10 Holistic Ways to Help Heal Grief
By Emily R Long
The part can never be well unless the whole is well.
1. Experience Your Pain
This is one idea I will repeat over and over. Our
culture very much promotes experiential avoidance which
keeps us 'stuck' in grief (and many other emotions). We
often think grief and pain will go away if we can just
avoid it long enough -- it won't. It usually just gets
harder and lasts longer.
2. Mourn as well as grieve
We often use the words grieving and mourning
interchangeably, but there is a difference. Grief is the
personal, internal response to loss; mourning is the
external, social sharing and expression of grief.
In healing grief it is important to allow others to
support us. For some, this requires releasing the belief
we (or others) have of ourselves as being a particular
someone (i.e. "the strong one," "the rock," or
"independent.") We may need to allow ourselves to lean,
to receive help and support from others. Most of us are
not skilled at asking for support or telling others what
we need. (I totally get this -- I was the "strong one"
and spent years trying to handle everything alone so
that I wouldn't bother anyone or "be a burden.")
This is an often scary skill to learn but it is so
vitally important. It also leads into my next idea.
3. Learn to say No
This tends to be especially difficult for women but can
be challenging for all. Grief is exhausting. Healing
from grief consumes a huge amount of emotional, mental,
and physical energy. There may be some things that have
to do be done and can't be put off until we work through
the grieving process -- going to work, taking care of
children or pets, paying the bills, looking for new
work, legal and practical decisions (especially after a
death or divorce), etc. However, there are many things
we can say no to for a while. Dinner or lunch
invitations, joining yet another committee, the need to
keep the house perfectly clean (your friends will
forgive you the dust, if they even notice!), moving or
making other big changes for a while and so much more.
Say yes to giving yourself time and space to care for
yourself. Say yes to giving yourself permission to
experience your pain and to heal.
This is a simple yet often challenging one. As a
society, we are already sleep deprived and living our
lives in a state of exhaustion. Grief adds another layer
to that exhaustion.
Sleep can be a two-edged sword when one is grieving. On
one hand, it gives us respite from our pain and gives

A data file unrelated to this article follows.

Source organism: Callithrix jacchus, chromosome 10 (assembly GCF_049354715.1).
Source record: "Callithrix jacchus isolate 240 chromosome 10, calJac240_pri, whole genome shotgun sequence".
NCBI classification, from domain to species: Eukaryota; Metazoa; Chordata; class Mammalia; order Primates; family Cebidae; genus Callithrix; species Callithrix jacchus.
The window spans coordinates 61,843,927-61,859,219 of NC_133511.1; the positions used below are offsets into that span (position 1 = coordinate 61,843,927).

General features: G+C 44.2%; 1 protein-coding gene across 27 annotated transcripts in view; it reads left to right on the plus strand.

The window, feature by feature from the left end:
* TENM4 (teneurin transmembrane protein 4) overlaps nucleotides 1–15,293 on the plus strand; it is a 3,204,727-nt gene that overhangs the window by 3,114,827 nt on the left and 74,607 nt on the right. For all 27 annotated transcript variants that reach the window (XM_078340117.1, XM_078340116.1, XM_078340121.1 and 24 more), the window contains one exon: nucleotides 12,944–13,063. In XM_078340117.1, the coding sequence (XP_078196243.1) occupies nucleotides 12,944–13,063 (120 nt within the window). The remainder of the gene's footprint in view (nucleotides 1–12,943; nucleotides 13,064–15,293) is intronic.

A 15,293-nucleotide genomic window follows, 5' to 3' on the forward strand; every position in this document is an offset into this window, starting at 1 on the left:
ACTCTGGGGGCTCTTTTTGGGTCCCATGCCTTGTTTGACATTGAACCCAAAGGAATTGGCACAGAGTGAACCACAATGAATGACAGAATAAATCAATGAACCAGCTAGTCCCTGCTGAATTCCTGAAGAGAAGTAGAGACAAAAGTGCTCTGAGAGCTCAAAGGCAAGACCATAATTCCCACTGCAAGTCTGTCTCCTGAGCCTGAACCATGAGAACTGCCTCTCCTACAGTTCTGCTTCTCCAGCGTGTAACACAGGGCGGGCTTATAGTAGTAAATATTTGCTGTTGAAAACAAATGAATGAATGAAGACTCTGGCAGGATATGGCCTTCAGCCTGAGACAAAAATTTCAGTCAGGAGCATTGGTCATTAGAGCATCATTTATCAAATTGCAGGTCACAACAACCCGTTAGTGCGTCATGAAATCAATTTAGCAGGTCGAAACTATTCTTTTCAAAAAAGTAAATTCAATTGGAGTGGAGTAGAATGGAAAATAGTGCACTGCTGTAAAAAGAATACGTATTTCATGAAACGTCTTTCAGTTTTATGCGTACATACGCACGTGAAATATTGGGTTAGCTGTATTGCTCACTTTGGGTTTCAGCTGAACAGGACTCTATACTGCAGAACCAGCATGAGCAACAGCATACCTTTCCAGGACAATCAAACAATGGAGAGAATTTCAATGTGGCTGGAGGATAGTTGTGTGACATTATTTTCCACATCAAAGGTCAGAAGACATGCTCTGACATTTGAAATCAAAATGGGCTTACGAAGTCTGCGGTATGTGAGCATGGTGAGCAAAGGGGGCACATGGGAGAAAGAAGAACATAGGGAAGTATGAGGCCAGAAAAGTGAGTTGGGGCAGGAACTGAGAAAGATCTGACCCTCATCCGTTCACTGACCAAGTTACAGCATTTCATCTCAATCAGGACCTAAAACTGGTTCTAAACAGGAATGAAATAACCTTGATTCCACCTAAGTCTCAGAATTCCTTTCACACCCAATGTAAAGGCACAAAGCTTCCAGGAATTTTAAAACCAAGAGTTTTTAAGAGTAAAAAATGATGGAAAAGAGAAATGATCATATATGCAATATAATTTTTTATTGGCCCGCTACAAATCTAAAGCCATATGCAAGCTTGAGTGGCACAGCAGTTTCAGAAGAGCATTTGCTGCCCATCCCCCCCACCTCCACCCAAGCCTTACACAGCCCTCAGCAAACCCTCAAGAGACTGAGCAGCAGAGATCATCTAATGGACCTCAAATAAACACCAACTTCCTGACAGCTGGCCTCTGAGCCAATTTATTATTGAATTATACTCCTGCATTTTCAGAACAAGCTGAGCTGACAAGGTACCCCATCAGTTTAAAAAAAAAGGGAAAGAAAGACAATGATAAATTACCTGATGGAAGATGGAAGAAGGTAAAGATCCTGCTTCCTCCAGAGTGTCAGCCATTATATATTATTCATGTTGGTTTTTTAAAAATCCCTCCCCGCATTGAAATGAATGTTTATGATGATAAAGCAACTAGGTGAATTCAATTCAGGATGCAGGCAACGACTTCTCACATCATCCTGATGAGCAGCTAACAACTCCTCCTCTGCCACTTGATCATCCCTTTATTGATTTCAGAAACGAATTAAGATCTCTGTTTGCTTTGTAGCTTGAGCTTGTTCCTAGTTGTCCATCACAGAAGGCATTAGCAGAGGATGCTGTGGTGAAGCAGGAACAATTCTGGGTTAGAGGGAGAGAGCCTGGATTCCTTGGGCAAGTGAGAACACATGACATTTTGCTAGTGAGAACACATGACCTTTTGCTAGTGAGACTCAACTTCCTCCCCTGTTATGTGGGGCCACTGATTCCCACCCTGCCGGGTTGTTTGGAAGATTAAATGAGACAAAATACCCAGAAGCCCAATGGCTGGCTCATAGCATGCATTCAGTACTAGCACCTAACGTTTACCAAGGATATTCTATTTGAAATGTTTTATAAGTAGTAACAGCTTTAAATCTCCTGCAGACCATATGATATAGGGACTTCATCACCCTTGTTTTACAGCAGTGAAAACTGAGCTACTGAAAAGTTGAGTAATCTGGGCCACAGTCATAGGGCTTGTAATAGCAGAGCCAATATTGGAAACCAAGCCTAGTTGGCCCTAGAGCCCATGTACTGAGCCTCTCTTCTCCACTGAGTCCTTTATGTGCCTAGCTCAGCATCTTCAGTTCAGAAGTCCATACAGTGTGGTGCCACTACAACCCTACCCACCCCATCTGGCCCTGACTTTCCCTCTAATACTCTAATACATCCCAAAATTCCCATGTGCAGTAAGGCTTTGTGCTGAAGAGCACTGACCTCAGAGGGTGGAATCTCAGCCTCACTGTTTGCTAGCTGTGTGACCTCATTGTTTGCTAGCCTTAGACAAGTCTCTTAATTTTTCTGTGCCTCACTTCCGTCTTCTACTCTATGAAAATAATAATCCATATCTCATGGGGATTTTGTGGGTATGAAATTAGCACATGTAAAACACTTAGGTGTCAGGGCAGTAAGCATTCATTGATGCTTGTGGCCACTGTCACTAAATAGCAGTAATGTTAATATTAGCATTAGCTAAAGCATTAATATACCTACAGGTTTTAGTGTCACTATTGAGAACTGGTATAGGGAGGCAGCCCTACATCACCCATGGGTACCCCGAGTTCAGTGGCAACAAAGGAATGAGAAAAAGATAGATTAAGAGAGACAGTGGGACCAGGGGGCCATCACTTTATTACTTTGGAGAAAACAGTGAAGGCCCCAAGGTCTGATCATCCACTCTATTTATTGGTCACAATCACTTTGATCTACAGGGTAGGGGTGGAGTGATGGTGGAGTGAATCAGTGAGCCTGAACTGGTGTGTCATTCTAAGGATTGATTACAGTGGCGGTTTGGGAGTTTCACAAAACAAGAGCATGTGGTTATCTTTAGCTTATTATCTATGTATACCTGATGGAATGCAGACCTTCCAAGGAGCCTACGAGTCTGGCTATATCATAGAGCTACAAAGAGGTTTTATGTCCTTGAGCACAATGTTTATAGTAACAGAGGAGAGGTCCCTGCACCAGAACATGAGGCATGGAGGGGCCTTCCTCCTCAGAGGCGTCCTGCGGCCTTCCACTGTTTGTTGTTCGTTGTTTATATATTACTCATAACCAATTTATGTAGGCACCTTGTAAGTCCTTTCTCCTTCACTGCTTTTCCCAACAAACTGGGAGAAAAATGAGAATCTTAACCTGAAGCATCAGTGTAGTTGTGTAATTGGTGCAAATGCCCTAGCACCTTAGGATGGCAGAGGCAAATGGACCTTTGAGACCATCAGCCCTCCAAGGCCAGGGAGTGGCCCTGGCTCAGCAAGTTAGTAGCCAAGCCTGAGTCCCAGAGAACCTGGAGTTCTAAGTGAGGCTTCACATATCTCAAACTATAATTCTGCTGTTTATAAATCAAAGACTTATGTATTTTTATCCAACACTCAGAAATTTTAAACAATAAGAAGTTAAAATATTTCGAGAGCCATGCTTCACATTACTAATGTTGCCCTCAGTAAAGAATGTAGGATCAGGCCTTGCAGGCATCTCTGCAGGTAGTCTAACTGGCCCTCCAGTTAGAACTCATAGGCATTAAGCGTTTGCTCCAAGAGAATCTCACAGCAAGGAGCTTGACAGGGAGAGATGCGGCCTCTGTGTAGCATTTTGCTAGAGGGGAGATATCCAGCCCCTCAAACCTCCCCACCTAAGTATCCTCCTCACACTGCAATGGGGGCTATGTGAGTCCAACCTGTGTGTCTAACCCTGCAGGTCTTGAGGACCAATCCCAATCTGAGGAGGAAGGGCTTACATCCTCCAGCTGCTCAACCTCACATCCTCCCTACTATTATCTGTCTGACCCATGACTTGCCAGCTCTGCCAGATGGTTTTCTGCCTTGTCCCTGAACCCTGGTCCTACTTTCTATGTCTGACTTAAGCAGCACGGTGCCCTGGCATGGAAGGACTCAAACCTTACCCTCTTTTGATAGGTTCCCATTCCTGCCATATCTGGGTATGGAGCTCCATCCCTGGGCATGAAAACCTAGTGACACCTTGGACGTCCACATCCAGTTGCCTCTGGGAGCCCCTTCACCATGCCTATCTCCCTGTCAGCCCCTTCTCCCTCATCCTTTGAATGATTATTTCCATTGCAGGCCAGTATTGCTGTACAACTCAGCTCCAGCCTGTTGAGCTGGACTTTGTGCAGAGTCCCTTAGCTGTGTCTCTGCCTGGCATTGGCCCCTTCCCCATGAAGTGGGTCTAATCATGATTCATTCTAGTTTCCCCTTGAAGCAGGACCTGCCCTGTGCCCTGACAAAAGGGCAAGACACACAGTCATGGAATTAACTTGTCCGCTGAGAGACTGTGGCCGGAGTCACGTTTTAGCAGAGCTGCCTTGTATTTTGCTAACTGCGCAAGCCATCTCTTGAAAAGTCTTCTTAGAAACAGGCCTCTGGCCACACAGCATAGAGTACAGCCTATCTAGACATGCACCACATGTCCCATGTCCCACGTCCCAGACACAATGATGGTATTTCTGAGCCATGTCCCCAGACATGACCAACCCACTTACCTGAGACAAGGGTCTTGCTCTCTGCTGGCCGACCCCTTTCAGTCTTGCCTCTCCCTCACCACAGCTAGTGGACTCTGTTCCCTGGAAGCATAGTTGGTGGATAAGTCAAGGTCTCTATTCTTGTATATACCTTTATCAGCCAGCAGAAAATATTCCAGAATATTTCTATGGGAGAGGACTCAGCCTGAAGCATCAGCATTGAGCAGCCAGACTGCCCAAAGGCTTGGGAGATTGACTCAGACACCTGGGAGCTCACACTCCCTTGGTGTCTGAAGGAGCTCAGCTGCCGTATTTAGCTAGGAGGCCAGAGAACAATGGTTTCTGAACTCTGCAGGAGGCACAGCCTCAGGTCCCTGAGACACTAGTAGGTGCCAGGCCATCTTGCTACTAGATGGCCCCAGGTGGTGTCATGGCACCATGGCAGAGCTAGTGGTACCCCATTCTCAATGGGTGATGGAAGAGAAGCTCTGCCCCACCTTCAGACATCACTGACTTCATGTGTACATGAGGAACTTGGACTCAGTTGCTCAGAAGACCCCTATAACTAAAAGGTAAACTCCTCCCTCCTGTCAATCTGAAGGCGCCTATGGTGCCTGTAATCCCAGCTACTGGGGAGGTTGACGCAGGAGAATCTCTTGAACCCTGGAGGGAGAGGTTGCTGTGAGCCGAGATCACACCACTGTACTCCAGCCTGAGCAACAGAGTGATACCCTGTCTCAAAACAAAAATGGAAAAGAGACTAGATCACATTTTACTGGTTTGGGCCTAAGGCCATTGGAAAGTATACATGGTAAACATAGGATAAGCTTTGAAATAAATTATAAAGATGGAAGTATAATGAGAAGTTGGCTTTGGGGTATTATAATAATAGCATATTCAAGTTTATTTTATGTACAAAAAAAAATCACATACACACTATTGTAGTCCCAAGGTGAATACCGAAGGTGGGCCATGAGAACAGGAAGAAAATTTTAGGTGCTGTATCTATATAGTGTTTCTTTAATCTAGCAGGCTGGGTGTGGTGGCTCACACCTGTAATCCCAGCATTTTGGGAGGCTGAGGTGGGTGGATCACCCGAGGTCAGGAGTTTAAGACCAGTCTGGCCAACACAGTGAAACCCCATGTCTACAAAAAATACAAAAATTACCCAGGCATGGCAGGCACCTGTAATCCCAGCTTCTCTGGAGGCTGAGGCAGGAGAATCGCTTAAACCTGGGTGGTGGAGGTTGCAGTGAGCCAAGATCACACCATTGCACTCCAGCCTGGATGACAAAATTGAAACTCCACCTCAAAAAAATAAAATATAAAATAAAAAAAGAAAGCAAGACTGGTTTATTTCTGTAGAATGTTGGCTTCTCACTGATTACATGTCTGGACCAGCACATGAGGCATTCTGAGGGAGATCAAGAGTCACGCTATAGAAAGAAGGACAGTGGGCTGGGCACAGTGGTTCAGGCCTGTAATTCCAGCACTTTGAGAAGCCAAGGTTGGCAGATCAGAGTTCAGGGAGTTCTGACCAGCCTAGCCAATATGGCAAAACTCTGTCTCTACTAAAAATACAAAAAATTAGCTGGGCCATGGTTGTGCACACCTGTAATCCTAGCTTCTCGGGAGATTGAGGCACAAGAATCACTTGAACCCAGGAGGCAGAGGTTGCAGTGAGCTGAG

our bodies and minds time to rest and heal. On the other
hand, that moment when you awake and it all comes
rushing back is intensely painful. Sleep is necessary
for healing and the painful remembrance upon awakening
will dull as you move through the healing process.
Sometimes our bodies and minds (usually our minds) won't
let us sleep or won't let us sleep for long. In this
case, at least allow yourself to rest. Lie quietly and
listen to quiet, soothing music. Take a bubble bath.
Take short naps.
5. Get a Massage
Or acupuncture. Or energy work. Or a pedicure. There are
many things we can do to nurture our body and our soul
through the grieving process. Give yourself some love.
6. Get Out and Experience Nature
Remind yourself of the beauty and resilience of nature.
Take a walk in the woods, see the majesty of the
mountains or the vastness of the open sky, lay in the
grass and watch the clouds, gaze at the stars, smell
flowers, dig your feet into the sand on the beach, get
out on the lake, climb a tree, get your hands in the
dirt. Nature can be healing in and of itself.
7. Eat Healthy
In times of pain and grief and general emotional upset,
we often reach for the very foods that end up making us
feel worse. Carbs, alcohol, processed foods, ice cream
-- they all give us that brief sense of relief but in
the end are just another form of experiential avoidance.
Eating healthy - lots of fruits, veggies, nuts - helps
our body function better. This helps with the feelings
of exhaustion that accompany grief. It also helps our
bodies have the energy to process and heal grief. When
our bodies are loaded down with sugar and alcohol and
junk, they have to expend more energy processing that
and there is little energy left to process the grief.
(This can be hard - it took me a LONG time to figure it
Journal. Write poetry. Write songs. Blog. Write letters.
Write stories. Write anything. Writing can be incredibly
healing. Let out all the stuff you have stuffed inside,
the stuff you might not be ready to speak out loud, the
things you wanted to tell someone but didn't get a
chance. Write whatever will help you on your journey
through grief. Don't worry about grammar or structure or
punctuation. Just let it spill out. It's always
9. Get a pet
Or spend time with the one you already have. Dogs and
cats work beautifully but so will other animals. Find
what suits you. Pets bring us endless comfort, laughs,
and remind us to live in the present moment. Pets are
some of the best healers.
10. Allow yourself to practice each of the above ideas
Basically, in everything through this, be kind and
gentle and loving to yourself. We can only do the best
we know how to do in any given moment. And it's enough.
Emily Long is the President and Founder of International
Association of Grief Support Providers (currently in
start-up). She is a National Certified Counselor and
earned her master's degree in Community Agency
Counseling from East Tennessee State University. Emily
has worked with diverse populations in standard and
alternative mental health settings that include
inpatient hospitals and outpatient clinics, crisis
intervention, in the schools, and on a therapeutic ropes
course doing individual, couple, family, and group
therapy. She has worked with children, adolescents and